The heart breaking images of children of all ages, elders and entire families sleeping outdoors after losing their homes, or surrendering to the fear of the continuous seismic activity, should keep us awake at night. The disturbing notion of a collapsed school makes our heart stop. Most of us are in disbelief of the situation that has shattered, in the most literal way, the beginning of 2020. With thousands becoming instantly homeless and unemployed, a sudden and overwhelming sadness invades our hearts, and the only way to cope is through acts of kindness and solidarity but we also need action to move forward.
While government struggles with the nightmare, the private sector, and community volunteers have flocked to the south, with supplies, care and even entertainment, to lessen the pain. Once again, we show the world our resilience and our strength, because helping the less fortunate has become the rule, not the exception.
Nonetheless, amid the continuous seismic activity, we must pause to reflect on how we can minimize tragedies of a natural phenomenon we cannot predict or control. Considering the lives that have been lost, the social impact and the loss to infrastructure already surpasses the $150 million, Un doubtedly, inspecting infrastructure to determine the outcome as to its stability, and implementing the Puerto Rico construction code is vital at this point.
In 2018, the House of Representatives Economic Development and Planning Commission evaluated the resolution 756 to revise the Puerto Rico Construction Code, after the devastation of hurricane María. With the support of FEMA, the Puerto Rico Office of Permit Management, public agencies and members of the Puerto Rico College of Engineers and Surveyors, the College of Architects and Landscape Architects, the General Association of Contractors and the PR Builders Association, the new code was developed. The Government of Puerto Rico received $110 million from FEMA’s Risk Mitigation Grant Program to improve the implementation of the codes. This HMGP grant allowed the Puerto Rico Planning Board and the Office of Permit Management to increase its staff from 11 code compliance officers to more than 200.
Among its many proposals the new Code recommended the design of new infrastructure and the mitigation of existing one, to make construction more resistant to hurricanes and earthquakes.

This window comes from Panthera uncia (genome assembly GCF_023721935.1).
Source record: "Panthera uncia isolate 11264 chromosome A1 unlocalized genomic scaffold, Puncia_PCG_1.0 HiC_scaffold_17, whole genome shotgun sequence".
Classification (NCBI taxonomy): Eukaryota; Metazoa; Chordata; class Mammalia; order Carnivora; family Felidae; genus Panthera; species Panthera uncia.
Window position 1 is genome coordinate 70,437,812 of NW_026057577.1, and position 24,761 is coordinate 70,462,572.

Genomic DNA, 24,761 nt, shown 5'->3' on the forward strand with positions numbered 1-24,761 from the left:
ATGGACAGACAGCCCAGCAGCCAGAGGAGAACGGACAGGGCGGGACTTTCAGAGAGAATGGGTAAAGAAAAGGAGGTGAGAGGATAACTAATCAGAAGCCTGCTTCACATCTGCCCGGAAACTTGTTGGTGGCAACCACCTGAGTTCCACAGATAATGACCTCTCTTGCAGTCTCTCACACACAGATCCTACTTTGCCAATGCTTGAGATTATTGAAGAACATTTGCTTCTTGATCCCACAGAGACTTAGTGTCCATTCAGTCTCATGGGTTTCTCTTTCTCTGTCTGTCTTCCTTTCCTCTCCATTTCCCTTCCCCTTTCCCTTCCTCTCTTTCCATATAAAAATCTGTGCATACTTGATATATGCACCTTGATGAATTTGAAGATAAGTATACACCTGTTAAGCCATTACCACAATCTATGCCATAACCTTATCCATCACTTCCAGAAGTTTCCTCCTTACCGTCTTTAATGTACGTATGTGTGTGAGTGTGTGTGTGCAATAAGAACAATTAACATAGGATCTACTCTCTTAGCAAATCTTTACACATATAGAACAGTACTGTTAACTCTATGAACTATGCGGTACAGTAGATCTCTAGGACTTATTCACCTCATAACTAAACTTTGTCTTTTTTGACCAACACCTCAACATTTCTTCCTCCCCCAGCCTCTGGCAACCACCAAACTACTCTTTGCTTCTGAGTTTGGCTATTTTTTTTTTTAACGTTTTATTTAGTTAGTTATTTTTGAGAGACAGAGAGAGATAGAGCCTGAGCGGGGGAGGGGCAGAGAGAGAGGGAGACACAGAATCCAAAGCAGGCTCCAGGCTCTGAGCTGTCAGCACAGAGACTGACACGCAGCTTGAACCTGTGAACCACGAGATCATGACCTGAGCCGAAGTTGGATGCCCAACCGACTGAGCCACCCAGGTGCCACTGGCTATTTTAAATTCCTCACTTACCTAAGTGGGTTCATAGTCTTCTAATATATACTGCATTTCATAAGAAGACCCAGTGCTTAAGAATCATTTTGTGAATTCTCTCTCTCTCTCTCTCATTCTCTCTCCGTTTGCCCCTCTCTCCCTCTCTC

Nonetheless, when approved, no one imagined it would be as relevant as it is today.
The 2018 approved building code represented the first significant revision since 2011, and it included dispositions of more resistance to risks for a safer construction in all 78 municipalities. Nonetheless, compliance is key, all structures today should have been constructed according to the corresponding approved code. Were they?
What did the present code establish regarding earthquakes?
During the public hearings that led to the new Construction Code, the Office of Permits Management (OGP, for its acronym in Spanish) said Puerto Rico already had more restrictive design parameters than other jurisdictions, since the 2011 code had incorporated amendments based on a study of Puerto Rico’s seismic history. Risk was assessed per municipality. Yet we must take into consideration that the last great earthquake the Island lived was in 1918, more than a century ago. This requires a change in the responsibilities of designers, contractors, government and owners upon our new reality.
Among the recommendations under the Hazard Mitigation Assessment Team Report, made by FEMA, was the creation of maps of micro wind zones (in case of hurricanes) to consider the topography of Puerto Rico, which changes through the Island. Furthermore, one of the great concerns discussed during those hearings were the conditions of constructions, hence the suggestion of rigorous building maintenance protocol and the regularity of the revision of the construction code.
The seismic activity lived during the past week, brings us to a new cross roads of questioning if we have been rigorous enough in implementing construction codes, if we have provided adequate maintenance to public and private buildings, If compliance with our building codes is accessible to our residents or cumbersome and if we should revise the recent code to this new reality.
Living in an Island of a yearly hectic hurricane season and now, in an area of active seismic activity requires a new mindset.
Its time of solidarity, but also we must roll up our sleeves, get to work, prove our resiliency and our true human nature, literally a road of stones is still ahead.
Author: Waleska Rivera CEO of Danosa Caribbean Inc. and ACPR's Board Treasurer